C E Clark (author) from North Texas on April 20, 2012:
70% of fast food containing ground beef), convenience foods (containingn ground beef), and packaged ground meat now contain Pink Slime, and it doesn't have to be listed in the ingredients. Like Jamie Oliver says, the only way you can be sure you aren't eating Pink Slime is to watch your butcher prepare the ground sirloin yourself. Thank you for your comments Shyron!
Shyron E Shenko from Texas on April 16, 2012:
yuck! That is all I have to say, makes me sick to think about it, almost like the song "Cats in the Kettle" that kept me from eating Chinese food for months.
It is just too gross!!!
C E Clark (author) from North Texas on April 11, 2012:
SUnshine: Thank you for your comments. Agree with you. I think Bob (Diogenes) put it so very eloquently. Just remember where most of the pink slime goes. Into convenience foods, fast foods, and foods that have only a trace of what passes for 'meat' in them.
If you're disgusted now, you should read the hub about how chickens are raised and fattened for market. The hub is titled: Chicken Factory Farms Are Shocking." Think you can find it by going to my profile page at the bottom where all the hubs I've commented on are listed. It's on page 2 of those listings.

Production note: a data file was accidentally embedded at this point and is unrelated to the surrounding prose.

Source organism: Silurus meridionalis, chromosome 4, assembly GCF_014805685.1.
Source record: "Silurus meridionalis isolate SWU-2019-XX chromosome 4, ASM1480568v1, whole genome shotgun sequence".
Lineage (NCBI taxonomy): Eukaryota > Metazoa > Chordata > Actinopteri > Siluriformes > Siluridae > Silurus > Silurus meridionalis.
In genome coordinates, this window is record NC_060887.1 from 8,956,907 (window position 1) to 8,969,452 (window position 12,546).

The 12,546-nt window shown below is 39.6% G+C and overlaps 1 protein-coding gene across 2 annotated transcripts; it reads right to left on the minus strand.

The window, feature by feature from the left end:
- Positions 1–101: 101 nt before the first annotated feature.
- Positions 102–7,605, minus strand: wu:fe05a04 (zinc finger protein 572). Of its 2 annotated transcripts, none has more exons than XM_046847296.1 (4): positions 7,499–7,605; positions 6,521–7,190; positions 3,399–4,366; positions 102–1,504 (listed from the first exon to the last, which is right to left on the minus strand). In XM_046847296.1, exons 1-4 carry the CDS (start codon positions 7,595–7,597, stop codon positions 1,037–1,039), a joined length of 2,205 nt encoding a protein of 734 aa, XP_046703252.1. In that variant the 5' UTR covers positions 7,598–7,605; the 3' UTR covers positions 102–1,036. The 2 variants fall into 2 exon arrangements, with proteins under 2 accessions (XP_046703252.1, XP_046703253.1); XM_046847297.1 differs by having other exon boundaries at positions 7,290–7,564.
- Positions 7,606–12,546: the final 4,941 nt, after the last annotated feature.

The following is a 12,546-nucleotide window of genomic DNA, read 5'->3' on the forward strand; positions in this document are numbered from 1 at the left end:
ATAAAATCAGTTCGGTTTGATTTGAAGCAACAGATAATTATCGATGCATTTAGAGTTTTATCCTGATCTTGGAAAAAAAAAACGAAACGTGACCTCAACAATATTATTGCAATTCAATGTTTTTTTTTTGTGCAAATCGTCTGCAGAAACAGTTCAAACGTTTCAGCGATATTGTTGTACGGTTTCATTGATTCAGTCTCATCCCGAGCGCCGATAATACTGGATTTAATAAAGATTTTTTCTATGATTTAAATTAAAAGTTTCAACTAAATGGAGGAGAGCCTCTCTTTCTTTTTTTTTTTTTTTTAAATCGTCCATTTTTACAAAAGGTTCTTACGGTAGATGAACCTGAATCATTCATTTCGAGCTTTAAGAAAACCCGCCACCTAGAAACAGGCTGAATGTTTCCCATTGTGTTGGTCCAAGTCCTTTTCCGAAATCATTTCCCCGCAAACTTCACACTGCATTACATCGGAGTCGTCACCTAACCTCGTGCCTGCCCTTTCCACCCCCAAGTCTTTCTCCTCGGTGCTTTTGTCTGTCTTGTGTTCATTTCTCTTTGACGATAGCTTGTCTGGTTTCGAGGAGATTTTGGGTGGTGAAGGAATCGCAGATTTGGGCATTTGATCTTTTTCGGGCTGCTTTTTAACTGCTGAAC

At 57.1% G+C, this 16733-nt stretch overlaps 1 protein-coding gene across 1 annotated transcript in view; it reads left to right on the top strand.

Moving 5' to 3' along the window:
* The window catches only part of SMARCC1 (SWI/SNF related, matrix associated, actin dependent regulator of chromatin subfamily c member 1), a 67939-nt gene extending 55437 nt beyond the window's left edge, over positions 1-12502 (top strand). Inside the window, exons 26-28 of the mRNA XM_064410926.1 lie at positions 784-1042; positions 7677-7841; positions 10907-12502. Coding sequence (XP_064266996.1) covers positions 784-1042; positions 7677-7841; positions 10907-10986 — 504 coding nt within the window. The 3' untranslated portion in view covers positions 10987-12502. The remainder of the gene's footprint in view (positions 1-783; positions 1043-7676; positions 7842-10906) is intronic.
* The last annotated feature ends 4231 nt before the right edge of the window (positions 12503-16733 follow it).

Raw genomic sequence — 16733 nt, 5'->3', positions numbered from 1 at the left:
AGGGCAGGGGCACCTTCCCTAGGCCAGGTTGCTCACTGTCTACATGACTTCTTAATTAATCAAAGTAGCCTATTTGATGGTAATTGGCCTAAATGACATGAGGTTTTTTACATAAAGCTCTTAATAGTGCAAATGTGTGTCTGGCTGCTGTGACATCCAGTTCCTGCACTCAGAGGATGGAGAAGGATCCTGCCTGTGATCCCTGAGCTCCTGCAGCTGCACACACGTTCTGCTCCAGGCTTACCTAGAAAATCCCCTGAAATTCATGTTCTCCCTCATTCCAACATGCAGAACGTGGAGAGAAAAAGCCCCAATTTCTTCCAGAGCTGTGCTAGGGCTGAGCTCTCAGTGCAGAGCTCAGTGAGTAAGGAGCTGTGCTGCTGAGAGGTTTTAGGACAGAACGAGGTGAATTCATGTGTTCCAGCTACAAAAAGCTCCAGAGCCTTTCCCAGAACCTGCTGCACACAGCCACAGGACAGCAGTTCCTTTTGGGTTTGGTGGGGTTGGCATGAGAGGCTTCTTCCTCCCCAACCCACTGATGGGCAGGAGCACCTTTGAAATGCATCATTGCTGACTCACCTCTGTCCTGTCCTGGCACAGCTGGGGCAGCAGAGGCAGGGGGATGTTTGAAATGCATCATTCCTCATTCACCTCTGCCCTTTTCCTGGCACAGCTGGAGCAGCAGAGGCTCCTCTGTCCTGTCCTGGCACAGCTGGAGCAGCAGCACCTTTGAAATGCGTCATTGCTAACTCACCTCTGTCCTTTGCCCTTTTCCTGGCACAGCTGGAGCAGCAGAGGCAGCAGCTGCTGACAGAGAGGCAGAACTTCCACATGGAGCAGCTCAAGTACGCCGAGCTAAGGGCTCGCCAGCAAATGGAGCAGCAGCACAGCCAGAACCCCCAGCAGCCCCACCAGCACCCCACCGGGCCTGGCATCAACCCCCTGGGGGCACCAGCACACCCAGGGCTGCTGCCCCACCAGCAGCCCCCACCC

SUnshine on April 11, 2012:
I am so happy I read this article, that is sooo disgusting. I can't believe our "Government" is allowing this to be fed to Americans, again I'm disgusted!!!!
C E Clark (author) from North Texas on April 06, 2012:
Blissfulwriter: Thank you for your comments. Meat, poultry, and fish, is where most food born illnesses/diseases are contracted.
C E Clark (author) from North Texas on April 04, 2012:
Bob: Processed foods often have little surprises in them, that's a fact. You are so funny! I love your sense of humor. Thank you for reading and commenting on this hub!